Thanksgiving Day 2021 is the 400th anniversary of the first harvest feast when the English Pilgrims of Plymouth Rock, Massachusetts celebrated survival after a harsh introductory year in the New World. It wasn’t until 1863 that President Abraham Lincoln decreed an annual Thanksgiving holiday on the fourth Thursday of November.
Is what we know about Thanksgiving a day of celebration based on actual history or popular mythology? It depends where you get the story–from the perspective of the victors or the vanquished. In actual history, the Wampanoag Indians, who indeed helped the Pilgrims survive, were not officially invited to the celebratory harvest dinner. But they showed up anyway. And stayed for three days.
In land covering present day southeastern Massachusetts and part of Rhode Island, the Wampanoag Nation once numbered 30,000-100,000 strong. Their lineage can be traced back more than 10,000 years. They lived on the coastline in summer and moved inland during winter. Their geography provided herring and trout from the water, deer, elk, and bear from the forest, and crops planted and harvested on cleared land.
For the previous 100 years, the Wampanoag and other tribes had been trading and fighting with European explorers who passed through the area. Shortly before the Pilgrims came to settle at Plymouth Rock in 1620, the Wampanoag population had been decimated by a three-year pandemic of smallpox and yellow fever which they called “The Great Dying”. They lost approximately two thirds of their people.
Seeing women and children disembark from the Mayflower, the Wampanoag chief decided these people had not come to fight, but to stay. That winter, the Indians watched as half of the English died of cold, starvation, and disease.
Because of their own reduced numbers after the pandemic, the chief wanted to make allies, not war, with the new settlers. He had another ulterior motive–to get better weapons [guns] to use against their own neighboring tribal enemies. So, the Wampanoag people approached the starving settlers in the spring of 1621 and showed them the best way to plant, fertilize with fish entrails, and harvest crops that would survive–corn, beans and squash.
That fall, after a successful first harvest and the know-how to see them through succeeding winters, the Pilgrims decided to celebrate with a feast of thanks. The Wampanoags were not invited but showed up after hearing gunfire which they presumed to be the start of a war. They were dressed to fight but ended up joining the Pilgrim party as guests. Indian hunters brought in five deer to share. The feasting and revelry went on for three days and nights.
Was it a mistake for the Indians to befriend the Pilgrims? No one can answer for the actions of their ancestors, but today’s surviving members of the Wampanoag nation believe the wrong decision was made. After that first feast of celebration for a plentiful harvest and survival, colonization began in earnest. It was followed by the slow genocide of native people. More waves of Europeans landing on the shores led to more disease and more death of the indigenous cultures. The Wampanoag lands were stripped away, and their traditions shunned with enforced Christianity and boarding school attendance for children.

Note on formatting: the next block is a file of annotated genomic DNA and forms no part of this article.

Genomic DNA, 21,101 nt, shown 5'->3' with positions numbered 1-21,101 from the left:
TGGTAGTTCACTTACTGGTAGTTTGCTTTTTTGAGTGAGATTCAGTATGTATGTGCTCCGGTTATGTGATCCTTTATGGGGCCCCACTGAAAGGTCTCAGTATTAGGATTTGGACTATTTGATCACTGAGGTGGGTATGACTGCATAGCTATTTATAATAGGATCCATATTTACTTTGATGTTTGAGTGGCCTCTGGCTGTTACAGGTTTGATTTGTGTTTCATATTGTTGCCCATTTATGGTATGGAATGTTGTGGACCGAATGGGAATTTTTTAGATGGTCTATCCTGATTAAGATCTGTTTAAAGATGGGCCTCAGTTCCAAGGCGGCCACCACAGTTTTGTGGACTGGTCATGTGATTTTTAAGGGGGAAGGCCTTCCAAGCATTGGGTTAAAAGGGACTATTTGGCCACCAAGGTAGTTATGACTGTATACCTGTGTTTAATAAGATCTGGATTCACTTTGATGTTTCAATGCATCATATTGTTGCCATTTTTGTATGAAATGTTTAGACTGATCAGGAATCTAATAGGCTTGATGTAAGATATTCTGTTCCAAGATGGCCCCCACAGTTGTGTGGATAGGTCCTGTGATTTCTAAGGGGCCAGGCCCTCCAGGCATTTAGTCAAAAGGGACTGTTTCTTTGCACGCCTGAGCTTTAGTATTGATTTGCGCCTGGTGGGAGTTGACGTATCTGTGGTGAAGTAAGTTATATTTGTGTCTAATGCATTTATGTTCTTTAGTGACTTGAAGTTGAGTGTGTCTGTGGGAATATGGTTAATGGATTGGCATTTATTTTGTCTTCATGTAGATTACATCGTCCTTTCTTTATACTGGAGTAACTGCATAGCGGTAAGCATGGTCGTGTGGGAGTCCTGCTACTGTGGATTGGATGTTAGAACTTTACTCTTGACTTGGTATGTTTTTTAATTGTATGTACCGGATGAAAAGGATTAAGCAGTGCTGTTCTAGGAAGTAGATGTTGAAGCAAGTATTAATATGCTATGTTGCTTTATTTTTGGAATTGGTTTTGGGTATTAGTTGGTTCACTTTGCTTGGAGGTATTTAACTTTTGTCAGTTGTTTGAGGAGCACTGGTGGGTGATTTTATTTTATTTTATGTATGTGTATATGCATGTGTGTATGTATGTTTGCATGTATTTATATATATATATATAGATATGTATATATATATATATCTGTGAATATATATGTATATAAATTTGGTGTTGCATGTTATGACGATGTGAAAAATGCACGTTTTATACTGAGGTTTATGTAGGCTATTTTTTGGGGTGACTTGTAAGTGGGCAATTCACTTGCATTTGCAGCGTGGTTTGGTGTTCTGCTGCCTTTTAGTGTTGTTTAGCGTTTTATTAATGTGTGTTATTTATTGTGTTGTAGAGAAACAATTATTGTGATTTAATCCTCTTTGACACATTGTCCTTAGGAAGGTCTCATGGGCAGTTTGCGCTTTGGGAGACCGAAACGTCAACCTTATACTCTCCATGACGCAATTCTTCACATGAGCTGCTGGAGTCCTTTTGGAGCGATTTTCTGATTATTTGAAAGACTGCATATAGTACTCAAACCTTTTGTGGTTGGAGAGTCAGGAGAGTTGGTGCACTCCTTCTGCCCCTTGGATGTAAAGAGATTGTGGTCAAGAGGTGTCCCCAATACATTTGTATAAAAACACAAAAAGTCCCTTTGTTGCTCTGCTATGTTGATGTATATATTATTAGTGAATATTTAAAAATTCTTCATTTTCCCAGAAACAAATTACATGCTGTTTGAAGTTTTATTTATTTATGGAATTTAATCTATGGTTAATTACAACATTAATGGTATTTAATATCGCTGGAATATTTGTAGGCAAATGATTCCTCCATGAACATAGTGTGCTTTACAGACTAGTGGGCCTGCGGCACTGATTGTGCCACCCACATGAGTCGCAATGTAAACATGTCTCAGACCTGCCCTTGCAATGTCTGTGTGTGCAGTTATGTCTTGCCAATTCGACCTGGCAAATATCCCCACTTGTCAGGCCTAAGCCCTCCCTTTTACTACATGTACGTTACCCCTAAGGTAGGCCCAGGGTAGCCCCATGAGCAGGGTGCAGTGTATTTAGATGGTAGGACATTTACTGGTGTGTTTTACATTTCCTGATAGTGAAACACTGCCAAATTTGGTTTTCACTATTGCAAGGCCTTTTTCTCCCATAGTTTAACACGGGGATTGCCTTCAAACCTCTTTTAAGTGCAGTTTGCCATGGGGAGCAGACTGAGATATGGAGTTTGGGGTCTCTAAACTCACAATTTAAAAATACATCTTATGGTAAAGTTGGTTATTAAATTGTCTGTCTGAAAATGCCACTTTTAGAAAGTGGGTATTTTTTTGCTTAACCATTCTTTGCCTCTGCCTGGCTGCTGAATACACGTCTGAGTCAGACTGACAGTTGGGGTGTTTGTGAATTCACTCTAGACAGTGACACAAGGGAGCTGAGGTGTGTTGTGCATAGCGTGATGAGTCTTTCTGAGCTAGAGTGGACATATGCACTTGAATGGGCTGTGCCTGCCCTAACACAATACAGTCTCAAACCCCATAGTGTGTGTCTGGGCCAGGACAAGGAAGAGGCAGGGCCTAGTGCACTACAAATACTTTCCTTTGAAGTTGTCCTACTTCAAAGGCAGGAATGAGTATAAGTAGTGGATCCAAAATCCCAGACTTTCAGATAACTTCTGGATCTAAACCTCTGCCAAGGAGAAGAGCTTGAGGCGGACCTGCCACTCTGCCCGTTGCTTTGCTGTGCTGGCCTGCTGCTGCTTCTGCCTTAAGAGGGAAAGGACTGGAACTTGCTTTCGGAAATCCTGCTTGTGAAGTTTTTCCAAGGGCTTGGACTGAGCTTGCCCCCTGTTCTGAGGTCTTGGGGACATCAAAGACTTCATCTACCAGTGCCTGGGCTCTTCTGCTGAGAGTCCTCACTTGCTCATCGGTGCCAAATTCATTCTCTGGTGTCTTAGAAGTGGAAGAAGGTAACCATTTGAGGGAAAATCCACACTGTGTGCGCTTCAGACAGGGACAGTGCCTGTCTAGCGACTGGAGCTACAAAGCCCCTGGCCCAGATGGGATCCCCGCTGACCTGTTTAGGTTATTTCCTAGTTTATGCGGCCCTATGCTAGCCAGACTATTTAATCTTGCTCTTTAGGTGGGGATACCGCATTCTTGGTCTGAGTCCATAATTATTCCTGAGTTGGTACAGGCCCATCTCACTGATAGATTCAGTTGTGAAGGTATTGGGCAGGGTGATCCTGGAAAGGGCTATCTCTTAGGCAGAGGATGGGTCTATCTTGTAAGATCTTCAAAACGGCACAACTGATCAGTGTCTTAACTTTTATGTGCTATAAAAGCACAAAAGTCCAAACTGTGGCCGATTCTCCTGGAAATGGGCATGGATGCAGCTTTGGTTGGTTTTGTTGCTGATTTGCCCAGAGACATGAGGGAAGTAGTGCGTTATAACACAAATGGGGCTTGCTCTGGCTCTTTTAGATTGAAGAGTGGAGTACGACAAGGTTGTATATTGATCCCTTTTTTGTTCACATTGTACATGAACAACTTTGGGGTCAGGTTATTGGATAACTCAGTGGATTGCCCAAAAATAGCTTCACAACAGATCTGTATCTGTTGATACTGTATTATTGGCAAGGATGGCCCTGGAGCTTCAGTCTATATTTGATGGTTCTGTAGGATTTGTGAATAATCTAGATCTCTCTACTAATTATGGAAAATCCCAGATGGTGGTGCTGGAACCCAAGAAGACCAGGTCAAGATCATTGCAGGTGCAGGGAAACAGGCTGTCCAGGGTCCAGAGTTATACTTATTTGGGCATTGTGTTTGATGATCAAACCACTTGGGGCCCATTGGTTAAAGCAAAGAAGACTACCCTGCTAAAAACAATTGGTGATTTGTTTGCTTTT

In 1970, a Wampanoag activist designated a “National Day of Mourning” to counter the national celebration of Thanksgiving Day.
Today, immersion schools have begun for Wampanoag children to learn subjects in their [almost lost] native language. For adults there are language classes. A museum near Plymouth is dedicated to the Wampanoag Indians and their contributions. There is an emphasis on the education and explanation of culture, traditions, and history, including the original Thanksgiving story.
From the conquerors’ gain, there is always loss and disarray left behind. On Thanksgiving Day, as in other years, the Wampanoag gather for a meal and give thanks, not for the Pilgrims arrival in the New World, but to their ancestors and for their survival as a tribe.
For the past 158 years, since Thanksgiving became a holiday, we pause on this day to say “Thank You” for blessings great and small among family and friends. As we gather to share with others in celebration and gratitude, let’s also remember the diverse contributions on both sides of the table, beginning more than 400 years ago.
The inspiration for this Thanksgiving story came from an article in the Washington Post by Dana Hedgpeth, “This Tribe helped the Pilgrims survive their first Thanksgiving. They still regret it 400 years later.”
For a different view of Thanksgivings spent in countries overseas where it is not a holiday and the Best Dressing Recipe in the World, see the story French-splaining American Thanksgiving
Today we give thanks:
For food in a world where many walk in hunger,
For friends in a world where many walk alone,
For faith and hope in a world where many walk in fear or sorrow.
Let us give thanks for this food, this home, and all things good,
For the wind and sun above
And most of all for those we love–
Family and friends here and around the world.
I offer my gratitude for the safety and well-being I have been given.
I offer my gratitude for the blessings of this earth I have been given.
I offer my gratitude for the measure of health I have been given.
I offer my gratitude for the family and friends I have been given.
I offer my gratitude for the community I have been given.
I offer my gratitude for the teachings and lessons I have been given.
I offer my gratitude for all this, including the life I have been given.